Klonoa: Empire of Dreams

-Namco (2001)

 

 

Summary

The evil Empire has scheduled the rabbit-thing's execution unless he can return the king's ability to sleep.

My Thoughts

“Damn, not again!” What the…? Did cute floppy-eared Klonoa just swear? Awe, my little Klonoa. He’s growing up so fast. Damn is not a word of much severity, but when you’re playing a game rated “E” for everyone, it’s not something you expect. Maybe this is a sign that Klonoa will take the same career path as Conker and will be getting more mature dreams in the future. Perhaps the next game will be Klonoa: Furious Dream Emissions or Klonoa: Gateway to Nocturnal Vengeance. But seriously, Klonoa: Empire of Dreams is every bit as good as the PS One and PS2 games. 

For those unfamiliar with the rabbit-thing mascot's adventures, Klonoa games are action-platformers, this one having a larger emphasis on puzzles. Klonoa uses his little Imp friend in his ring, Huepow, to capture the cute menacing creatures bent on the mission of killing Klonoa in his sleep. Klonoa uses these creatures to help him reach platforms, unlock doors, and traverse spiky pits and watery graves. The colorful graphics and smooth animation retains the high standards of the series.

The previous Klonoa games were made of long continuous stages, but Empire’s levels are constructed as a series of rooms. Klonoa must figure out how to pass through one room to get to another, or how to affect any changes in other rooms. The Klonoa games are pretty easy when it comes to figuring out how to get through the stages and Empire isn’t much different, except for the bosses. The bosses of the other games were fairly easy, but Empire’s bosses are insultingly easy. With the exception of the final boss, the player is even told how to defeat the boss during the cinema scene that leads into the battle.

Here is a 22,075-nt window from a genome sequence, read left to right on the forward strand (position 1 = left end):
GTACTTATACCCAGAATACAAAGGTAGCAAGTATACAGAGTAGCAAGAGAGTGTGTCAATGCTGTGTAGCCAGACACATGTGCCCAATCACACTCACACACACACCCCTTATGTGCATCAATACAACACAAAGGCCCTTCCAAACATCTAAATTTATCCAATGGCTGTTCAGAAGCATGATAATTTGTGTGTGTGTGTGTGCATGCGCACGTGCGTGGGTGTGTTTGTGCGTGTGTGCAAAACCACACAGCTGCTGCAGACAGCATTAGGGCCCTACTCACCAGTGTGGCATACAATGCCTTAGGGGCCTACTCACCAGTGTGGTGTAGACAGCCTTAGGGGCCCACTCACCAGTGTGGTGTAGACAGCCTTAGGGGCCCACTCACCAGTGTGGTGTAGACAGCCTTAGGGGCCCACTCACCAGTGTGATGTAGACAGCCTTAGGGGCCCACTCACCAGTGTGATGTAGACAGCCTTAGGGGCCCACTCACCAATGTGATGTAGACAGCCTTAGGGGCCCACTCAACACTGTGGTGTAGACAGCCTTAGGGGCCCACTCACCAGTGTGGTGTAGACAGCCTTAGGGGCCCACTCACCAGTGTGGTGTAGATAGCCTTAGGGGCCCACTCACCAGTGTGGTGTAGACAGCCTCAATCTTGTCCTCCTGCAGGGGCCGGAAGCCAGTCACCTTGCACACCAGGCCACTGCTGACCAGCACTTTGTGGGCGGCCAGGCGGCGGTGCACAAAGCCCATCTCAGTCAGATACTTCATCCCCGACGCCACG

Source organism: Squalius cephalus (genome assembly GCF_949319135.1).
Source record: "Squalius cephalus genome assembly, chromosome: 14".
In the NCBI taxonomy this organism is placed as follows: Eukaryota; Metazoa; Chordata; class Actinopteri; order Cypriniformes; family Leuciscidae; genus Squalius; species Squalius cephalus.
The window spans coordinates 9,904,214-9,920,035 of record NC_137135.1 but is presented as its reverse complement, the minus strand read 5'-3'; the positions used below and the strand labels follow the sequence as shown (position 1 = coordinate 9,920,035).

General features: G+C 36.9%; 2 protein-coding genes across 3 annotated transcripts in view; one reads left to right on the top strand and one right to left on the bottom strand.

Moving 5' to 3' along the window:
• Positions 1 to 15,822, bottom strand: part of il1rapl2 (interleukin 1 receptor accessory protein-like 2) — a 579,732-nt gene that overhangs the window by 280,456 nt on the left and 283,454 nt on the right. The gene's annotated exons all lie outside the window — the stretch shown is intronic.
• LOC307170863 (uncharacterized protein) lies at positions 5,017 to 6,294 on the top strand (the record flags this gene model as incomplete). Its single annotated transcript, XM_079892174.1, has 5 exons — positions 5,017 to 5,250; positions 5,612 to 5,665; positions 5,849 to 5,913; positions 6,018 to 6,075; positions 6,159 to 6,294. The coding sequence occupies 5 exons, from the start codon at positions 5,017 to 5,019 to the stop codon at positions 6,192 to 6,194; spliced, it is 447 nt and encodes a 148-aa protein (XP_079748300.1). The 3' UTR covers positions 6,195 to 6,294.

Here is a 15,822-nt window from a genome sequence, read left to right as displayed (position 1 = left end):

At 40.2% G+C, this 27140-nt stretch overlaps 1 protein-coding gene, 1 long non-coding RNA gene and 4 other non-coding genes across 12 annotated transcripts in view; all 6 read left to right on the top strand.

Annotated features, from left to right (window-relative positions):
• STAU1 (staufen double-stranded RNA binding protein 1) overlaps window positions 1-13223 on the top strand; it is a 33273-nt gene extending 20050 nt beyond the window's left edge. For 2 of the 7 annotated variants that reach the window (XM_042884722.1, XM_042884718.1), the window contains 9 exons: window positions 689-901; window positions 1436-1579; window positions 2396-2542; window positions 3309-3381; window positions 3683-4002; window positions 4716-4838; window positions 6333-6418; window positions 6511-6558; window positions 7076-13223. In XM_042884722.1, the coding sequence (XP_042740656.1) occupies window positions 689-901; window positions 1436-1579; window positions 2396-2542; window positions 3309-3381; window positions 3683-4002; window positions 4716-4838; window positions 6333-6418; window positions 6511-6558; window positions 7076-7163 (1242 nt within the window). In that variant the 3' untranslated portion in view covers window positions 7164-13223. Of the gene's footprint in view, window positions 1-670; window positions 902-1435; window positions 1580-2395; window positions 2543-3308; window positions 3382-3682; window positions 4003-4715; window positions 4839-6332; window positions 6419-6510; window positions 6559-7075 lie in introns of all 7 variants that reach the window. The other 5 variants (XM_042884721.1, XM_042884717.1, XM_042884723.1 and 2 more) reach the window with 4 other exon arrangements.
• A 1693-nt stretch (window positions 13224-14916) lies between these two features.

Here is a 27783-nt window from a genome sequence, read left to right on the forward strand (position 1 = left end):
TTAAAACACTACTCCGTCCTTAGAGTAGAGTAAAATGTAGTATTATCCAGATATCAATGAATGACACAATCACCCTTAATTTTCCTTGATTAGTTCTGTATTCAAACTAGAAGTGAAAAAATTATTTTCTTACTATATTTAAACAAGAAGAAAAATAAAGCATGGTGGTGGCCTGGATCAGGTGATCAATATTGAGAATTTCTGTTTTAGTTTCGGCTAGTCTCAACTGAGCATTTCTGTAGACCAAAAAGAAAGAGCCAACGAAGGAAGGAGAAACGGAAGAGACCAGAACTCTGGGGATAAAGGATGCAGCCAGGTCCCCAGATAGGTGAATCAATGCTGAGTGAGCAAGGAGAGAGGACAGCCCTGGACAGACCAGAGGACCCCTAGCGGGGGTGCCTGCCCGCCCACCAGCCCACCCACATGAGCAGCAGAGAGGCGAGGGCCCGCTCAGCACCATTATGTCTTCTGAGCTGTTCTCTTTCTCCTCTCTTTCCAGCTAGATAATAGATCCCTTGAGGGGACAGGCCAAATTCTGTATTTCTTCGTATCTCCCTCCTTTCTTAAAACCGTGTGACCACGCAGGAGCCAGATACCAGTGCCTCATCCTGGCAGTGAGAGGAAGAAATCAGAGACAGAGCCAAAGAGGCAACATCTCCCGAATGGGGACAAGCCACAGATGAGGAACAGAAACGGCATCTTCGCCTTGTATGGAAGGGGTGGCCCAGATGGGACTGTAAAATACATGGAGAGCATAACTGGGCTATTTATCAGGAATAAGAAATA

Also, like the previous games, the hardest part about them is collecting every last gem. The two new types of Action Stages (Hover Board and Athletic Challenge) present in the game make that task more difficult. These stages continuously scroll, meaning if Klonoa passes by a gem, he’ll have to start the stage over if he wants to collect them all. The Hover Board stages were also in Klonoa 2, but since Empire is on the GBA these stages are side-scrolling instead of like an actual snowboarding game.

If you have played through the first game, you’ll wonder how Huepow is the one inside the ring. It’s never explained, but since it is only a dream, it doesn’t really need to be. Empire of Dreams is another worthy puzzle platformer in the Klonoa series. We still need the Klonoa RPG, cart racing, and beach volleyball games to grace our shores.

Score: 8.0

-Shawn

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